This Week on Galileo
12 Feb 2001
(Source: Jet Propulsion Laboratory)
It is going to be a relatively quiet week for the Galileo spacecraft. On Friday, the spacecraft performs standard maintenance on its propulsion systems.
Other than that, playback of the data stored on the on-board tape recorder continues. Most of the week is taken up with a continuation of the Fields and Particles data collected during the few hours surrounding the closest approach of Galileo to the satellite Ganymede last December 28. Then if all goes well, sometime Friday we will begin to see some of the remote sensing instrument data taken during the encounter. First will come some Photopolarimeter-Radiometer data of areas on the side of Ganymede facing the Sun. What is special about these measurements is that at the time they were taken, the entire satellite was in Jupiter's shadow. By seeing how quickly or slowly different areas cool down after a few hours in the dark, scientists can tell something about the fine structure of the surface.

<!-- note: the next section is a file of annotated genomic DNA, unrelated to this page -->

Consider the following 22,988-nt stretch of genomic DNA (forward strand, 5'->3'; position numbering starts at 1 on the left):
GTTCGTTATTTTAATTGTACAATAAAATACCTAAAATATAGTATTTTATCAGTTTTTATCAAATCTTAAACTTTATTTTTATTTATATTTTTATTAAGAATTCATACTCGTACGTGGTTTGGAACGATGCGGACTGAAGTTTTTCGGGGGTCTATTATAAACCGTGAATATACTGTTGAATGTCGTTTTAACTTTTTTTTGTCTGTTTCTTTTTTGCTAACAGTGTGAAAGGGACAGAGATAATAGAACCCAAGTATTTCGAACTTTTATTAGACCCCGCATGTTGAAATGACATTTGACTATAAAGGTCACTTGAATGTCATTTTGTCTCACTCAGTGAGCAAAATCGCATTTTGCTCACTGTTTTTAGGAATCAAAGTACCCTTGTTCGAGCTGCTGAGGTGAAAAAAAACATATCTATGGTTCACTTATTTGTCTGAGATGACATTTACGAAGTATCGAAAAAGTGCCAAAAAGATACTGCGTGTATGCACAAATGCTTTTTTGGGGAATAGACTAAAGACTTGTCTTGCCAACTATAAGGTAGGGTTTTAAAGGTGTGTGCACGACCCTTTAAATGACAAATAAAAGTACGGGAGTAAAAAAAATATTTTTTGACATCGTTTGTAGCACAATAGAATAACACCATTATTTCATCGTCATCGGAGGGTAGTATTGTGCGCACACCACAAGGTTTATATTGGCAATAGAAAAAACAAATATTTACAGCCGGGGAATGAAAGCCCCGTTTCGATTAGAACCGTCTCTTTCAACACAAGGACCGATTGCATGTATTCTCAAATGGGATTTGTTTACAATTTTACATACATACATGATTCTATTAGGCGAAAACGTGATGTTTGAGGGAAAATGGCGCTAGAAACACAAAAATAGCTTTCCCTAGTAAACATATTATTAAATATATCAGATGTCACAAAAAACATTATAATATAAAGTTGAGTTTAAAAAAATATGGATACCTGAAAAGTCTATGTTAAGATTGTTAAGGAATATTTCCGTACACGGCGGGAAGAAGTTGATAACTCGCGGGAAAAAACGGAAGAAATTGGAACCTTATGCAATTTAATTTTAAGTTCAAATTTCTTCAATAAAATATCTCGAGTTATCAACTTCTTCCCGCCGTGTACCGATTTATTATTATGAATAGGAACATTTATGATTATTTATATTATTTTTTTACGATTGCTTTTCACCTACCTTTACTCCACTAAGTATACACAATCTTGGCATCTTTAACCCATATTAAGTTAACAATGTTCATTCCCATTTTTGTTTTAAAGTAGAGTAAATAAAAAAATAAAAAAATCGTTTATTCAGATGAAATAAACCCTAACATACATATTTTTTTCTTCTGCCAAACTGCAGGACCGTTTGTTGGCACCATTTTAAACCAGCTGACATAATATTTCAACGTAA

Also, pictures of Ganymede taken while the satellite was in shadow should give us a view of the aurora on the satellite, showing how charged particles circulating in Jupiter's magnetic field interact with Ganymede's own magnetic field and collide with the satellite's tenuous atmosphere. The best time to catch the faint glow of an aurora is at night, and what better artificial night can you get than when a planet the size of Jupiter is blocking the Sun?
For more information on the Galileo spacecraft and its mission to Jupiter, please visit the Galileo home page at one of the following URL's: